Hiatus Kaiyote: Global Soul from an Unlikely Place

Who's your favorite Australian soul band? Can't name any? Thought so. Now, you can say Hiatus Kaiyote. Except they may become your favorite band, period. Because the only thing that trumps the uncanny likelihood of a Philadelphia-worthy electro soul polyrhythmic sound coming from the Australian desert is the fact that it sounds so good.

Indeed, 30 seconds into hearing their underground lullaby "Nakamarra" (see video below) will put you in a zenful state of soul. Its aural incense.

Zoom now to an apartment in Melbourne, just days before Hiatus Kaiyote's first U.S. tour and more uncanniness is revealed. While we met in person in LA last fall, Nai Palm, their lead singer and guitarist, further heightens the contrast of sight vs sound. She is beaming to me via Skype on a bed converted into a tent adorned with eagle feathers. With partially shaved head, a coyote bone anklet and Billie Holiday gardenia inked into her skull. Look out Adele, this is the new global soulstress.

Don't take my word for it. Ask Erykah Badu or Questlove of The Roots crew, who tweet their heads off about them. Aaron Byrd, of KCRW says "their musical sensibilities draw upon familiar standards found in soul music but through their unorthodox time signatures, unique melodies and subtle dynamism in lead singer Nai Palm, Hiatus Kiayote is the terroir in a relatively unknown scene in Australian music." Yeah, that's what the brother said.

If we were to use Hollywood lingo, you might put it like "It's Jill Scott meets Little Dragon at Foreign Exchange's studio when D'Angelo drops by." Make of that sweet gumbo what you will.

Not bad for a band that barely existed two years ago. They formed organically through a series of jam sessions. "Yeah, I was going through a break-up and ran out into the desert," says Nai. "I wrote this song ('Malika') based on the opera Lakme. "I walked home and found my sister had a baby and it was like this whole ugly chapter had closed and something new was about to happen, " she reflects. "And I started working with (Paul) Bender, and then we were off." The result eventually was their debut EP Tawk Tomahawk.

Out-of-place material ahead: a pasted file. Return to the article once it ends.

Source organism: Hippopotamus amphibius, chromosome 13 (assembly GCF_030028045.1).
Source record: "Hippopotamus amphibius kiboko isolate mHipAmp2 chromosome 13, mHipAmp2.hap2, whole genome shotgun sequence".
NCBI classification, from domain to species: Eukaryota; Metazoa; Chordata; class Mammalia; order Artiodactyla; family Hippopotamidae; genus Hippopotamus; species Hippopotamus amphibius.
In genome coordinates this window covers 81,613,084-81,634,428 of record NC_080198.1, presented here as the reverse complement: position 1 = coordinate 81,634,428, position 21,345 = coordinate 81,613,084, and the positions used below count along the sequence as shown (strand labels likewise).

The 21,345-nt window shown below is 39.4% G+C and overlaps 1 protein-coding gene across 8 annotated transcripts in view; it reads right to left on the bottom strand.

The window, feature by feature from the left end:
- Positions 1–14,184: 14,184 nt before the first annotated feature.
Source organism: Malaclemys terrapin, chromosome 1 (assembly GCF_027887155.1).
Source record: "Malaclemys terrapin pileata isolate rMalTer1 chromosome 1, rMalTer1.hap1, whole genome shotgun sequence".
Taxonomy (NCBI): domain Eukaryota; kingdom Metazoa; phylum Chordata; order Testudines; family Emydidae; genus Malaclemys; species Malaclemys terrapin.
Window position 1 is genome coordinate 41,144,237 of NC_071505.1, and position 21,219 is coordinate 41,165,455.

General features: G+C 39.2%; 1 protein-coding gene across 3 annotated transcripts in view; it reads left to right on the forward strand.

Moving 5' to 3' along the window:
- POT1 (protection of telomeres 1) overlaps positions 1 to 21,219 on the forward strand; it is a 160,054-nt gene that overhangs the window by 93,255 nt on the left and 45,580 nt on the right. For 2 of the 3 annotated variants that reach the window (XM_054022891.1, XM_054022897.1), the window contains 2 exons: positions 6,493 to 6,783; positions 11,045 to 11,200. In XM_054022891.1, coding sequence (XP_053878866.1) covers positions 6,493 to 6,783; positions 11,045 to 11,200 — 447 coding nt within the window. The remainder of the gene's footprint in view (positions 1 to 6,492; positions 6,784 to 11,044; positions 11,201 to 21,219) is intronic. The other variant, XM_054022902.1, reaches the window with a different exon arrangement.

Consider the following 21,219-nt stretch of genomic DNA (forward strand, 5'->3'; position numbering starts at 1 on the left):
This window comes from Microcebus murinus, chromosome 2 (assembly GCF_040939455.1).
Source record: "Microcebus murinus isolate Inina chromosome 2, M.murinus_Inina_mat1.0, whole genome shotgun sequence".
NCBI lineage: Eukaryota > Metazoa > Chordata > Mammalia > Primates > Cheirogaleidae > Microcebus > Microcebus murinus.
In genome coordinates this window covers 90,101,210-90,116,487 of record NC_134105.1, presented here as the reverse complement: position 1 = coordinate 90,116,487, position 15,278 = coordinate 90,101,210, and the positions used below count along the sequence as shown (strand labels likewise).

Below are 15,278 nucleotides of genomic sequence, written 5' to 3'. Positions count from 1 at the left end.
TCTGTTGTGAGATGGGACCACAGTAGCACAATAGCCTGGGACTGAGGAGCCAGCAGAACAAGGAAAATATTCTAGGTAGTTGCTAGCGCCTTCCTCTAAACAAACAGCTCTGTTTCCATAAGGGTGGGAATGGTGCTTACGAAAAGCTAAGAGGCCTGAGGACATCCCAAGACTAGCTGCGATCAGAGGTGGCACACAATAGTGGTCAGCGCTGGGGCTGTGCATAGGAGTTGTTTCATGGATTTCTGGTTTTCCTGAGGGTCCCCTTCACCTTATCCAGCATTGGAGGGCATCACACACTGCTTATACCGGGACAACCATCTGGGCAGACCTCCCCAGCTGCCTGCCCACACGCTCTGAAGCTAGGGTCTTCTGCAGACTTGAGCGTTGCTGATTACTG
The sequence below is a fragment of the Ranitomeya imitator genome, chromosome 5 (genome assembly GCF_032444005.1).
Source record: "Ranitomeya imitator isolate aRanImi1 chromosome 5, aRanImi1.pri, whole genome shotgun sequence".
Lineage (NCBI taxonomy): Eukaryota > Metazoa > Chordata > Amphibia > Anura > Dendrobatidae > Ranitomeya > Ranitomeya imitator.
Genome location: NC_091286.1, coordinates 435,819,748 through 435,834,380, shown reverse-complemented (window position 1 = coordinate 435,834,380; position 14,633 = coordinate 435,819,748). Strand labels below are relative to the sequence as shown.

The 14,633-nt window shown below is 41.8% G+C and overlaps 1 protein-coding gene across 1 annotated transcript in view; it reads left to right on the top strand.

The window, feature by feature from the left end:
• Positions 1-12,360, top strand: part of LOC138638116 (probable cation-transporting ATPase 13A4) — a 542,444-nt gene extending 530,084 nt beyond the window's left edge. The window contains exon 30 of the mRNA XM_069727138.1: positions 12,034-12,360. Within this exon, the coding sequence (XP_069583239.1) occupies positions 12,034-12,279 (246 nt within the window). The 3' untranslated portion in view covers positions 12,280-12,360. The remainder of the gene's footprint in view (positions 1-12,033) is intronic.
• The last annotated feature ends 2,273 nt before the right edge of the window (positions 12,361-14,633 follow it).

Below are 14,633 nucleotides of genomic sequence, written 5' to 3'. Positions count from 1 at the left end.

Indeed they were but things were not quite so magical and rosy for her. She was torn from a six member family due to her father's eventual departure from home. But that sadness would be augmented by the delight of a classically-trained Indian dancing Aunt taking her to ballet lessons or humming songs her Mom used to play by people like Aretha Franklin and Stevie Wonder. Proving again the healing power of art she says, "Even young, I think I started writing because of that pain."

Now all of that pain, the lifting of spirit, the chords and the ribbons of a soulful voice will spill out across the U.S. this spring. The first stop is South By Southwest with a few gigs (3/12-17), then Washington, D.C. (3/18), Chicago (3/19), New York (3/22) and Los Angeles (3/23). "I'm hyped. I want folks to see another definition of soul", says the D.C. producer, tastemaker-about-town and DJ called Munch. "Cats should not sleep on this."

And don't be surprised if people like 2013 Grammy-winner Robert Glasper or Questlove or an errant opera singer show up. Or help comes from people like Carlos Nino who she says hooked her up with a grand piano for the LA date. Or promotions like a grafitti mural near their venue in Chicago, an urban welcome mat of sorts.

Folks are feeling this dusty global soul thang. Feathers and all.

Follow their travels across the states on twitter @HiatusKaiyote